It is that time of the year when many people make New Year resolutions to improve their life in one way or another. Whether or not you make resolutions, this is a good time to consider whether you need to review your financial planning.
To protect your financial security through retirement, and achieve your wishes for your family and heirs, you need to have a strategic tax and wealth management plan in place. This should cover your savings and investments, tax planning, pensions funds and estate planning. These should all be set up to work together to preserve your wealth over the long-term and meet your objectives.
You need to consider any recent global and local developments that may affect your finances in the coming year, as well as have a long-term strategy. Any changes in your personal circumstances could also warrant a review.
Once you have assessed your situation and financial planning, you will be able to discuss any necessary adjustments with your financial adviser.
Savings and investments
2016 was certainly an interesting year, with Brexit and US elections. More recently the Italian referendum could add more uncertainty for the Eurozone and financial markets. Diversification is more important than ever. Do you have a long-term strategic asset allocation plan specifically designed around your circumstances, needs and risk profile?
Diversification gives your portfolio the chance to produce positive returns over time without being vulnerable to any single area under-performing. There are various levels you should have in your investment portfolio –
- Asset allocation – spreading your capital across different asset classes (equities, bonds, real assets, property, cash etc).
- Diversification across geographical areas, sectors, company size etc.
- Owning equities and bonds issued by a range of companies (for example through owning a selection of funds).
- Utilising a multi-manager approach where you diversify across managers and styles.
The starting point should be to obtain a clear and objective assessment of your appetite for risk, to make sure your portfolio is suitable for you.
Remember that as asset prices rise and fall, your portfolio can shift away from the one designed to match your risk profile and objectives. You should review your portfolio around once a year to rebalance it if necessary.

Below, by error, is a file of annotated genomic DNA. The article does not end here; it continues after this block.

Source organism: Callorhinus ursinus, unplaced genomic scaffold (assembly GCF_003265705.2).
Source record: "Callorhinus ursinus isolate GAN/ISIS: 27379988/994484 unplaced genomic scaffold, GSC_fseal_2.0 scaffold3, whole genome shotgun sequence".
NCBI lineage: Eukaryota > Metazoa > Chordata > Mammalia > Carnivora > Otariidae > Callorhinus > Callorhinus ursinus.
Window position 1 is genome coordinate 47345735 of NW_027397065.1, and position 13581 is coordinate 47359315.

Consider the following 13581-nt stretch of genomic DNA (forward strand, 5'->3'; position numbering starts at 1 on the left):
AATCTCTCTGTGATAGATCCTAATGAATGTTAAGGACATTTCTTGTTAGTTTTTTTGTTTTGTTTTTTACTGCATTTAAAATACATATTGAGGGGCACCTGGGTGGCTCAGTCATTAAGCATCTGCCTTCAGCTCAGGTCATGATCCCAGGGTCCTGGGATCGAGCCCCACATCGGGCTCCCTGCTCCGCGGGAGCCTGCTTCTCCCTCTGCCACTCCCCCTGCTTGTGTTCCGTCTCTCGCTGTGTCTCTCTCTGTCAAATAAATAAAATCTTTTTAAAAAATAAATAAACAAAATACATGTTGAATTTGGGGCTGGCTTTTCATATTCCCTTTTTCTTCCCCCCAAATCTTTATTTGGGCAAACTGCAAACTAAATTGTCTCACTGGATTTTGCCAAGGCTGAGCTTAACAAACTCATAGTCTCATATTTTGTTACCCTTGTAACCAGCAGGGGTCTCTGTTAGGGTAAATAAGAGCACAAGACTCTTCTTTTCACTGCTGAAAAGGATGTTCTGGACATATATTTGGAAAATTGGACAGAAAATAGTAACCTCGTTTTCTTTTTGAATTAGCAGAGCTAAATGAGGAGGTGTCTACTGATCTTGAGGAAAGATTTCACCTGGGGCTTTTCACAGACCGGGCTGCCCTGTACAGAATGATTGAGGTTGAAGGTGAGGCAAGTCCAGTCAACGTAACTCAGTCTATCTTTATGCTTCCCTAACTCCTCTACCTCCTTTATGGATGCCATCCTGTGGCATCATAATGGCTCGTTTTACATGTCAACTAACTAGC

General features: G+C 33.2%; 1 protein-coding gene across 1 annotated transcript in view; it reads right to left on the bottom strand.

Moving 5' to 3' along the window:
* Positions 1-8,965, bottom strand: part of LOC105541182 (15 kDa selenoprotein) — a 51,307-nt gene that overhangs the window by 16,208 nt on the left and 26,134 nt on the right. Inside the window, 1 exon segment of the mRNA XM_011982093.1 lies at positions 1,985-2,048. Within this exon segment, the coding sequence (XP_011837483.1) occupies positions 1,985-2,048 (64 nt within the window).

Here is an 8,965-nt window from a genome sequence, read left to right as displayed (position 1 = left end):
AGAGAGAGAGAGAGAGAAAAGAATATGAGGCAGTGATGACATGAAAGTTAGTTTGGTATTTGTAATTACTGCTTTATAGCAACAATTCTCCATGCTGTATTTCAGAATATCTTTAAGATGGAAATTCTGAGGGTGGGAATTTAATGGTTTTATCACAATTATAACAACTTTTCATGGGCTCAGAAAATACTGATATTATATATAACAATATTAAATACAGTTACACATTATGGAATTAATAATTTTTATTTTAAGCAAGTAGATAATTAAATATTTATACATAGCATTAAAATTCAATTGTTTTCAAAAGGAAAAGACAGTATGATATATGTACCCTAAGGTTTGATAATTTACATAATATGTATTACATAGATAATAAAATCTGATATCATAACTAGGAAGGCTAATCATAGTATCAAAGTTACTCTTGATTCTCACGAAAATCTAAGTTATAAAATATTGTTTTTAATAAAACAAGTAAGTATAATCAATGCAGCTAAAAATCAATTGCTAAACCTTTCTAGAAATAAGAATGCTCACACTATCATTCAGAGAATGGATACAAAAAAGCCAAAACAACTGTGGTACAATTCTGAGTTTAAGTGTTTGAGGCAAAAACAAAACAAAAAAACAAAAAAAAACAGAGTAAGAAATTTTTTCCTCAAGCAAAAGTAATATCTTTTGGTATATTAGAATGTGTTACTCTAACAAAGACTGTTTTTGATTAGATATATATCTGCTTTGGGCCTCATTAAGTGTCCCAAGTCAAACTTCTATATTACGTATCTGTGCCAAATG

French tax regulation changes constantly and it pays to be on top of things. The French government’s draft budget bill for 2017 showed no change to the income tax rates themselves, but the income bands for each rate increase very slightly. For example, the nil rate band will cover income up to €9,710 (compared to today’s €9,700) and the 45% top rate will apply to income over €152,260 (up from €152,108).
Some tax reductions will be introduced for taxpayers with low income.
Another major incentive to review your tax affairs now is the global automatic exchange of information regime under the Common Reporting Standard is now in force. The French tax authority will receive information on every resident of France, without having to ask for it. Cross-border tax planning can be complex, so you need to ensure you are declaring income and paying tax in the right country. There has never been a better time to consider your tax planning and, more importantly, the use of a fully tax compliant structure in France, to ensure peace of mind.
Make sure your investments and wealth are placed in the most suitable arrangement to limit your tax liabilities. Take advice from someone who is well-versed in the nuances of French taxation, otherwise you could see your investment returns slashed by French taxes that could have been avoided or mitigated. It is important to ensure your tax planning is up-to-date and designed to take advantage of tax planning opportunities in France.
The first step is to establish your goals. Who would you like to benefit from your estate? Are you happy for them to have control over the money? When should they receive the funds? How much tax will they have to pay on their inheritance?
You then need to obtain specialist advice to ensure that your estate plan is specifically set up to achieve your wishes for your heirs.
Under the EU succession regulation Brussels IV that came into force in August 2015, you can now use your will to elect for UK succession law to apply to your estate, thereby avoiding France’s forced heirship. However you should take expert advice before choosing UK law as it may have indirect consequences you are not aware of.
Remember that Brussels IV does not cover tax laws. French succession tax continues to apply as it does now. You may be free to pass assets to whomever you wish, but with tax rates up to 60%, the French taxman could well be the biggest beneficiary.
Whether it is investments, tax or pension planning, seek professional advice to ensure you do what works best for your personal situation. Use an adviser who can guide you on all these aspects and provide holistic solutions so you can have peace of mind that your financial affairs are in order.
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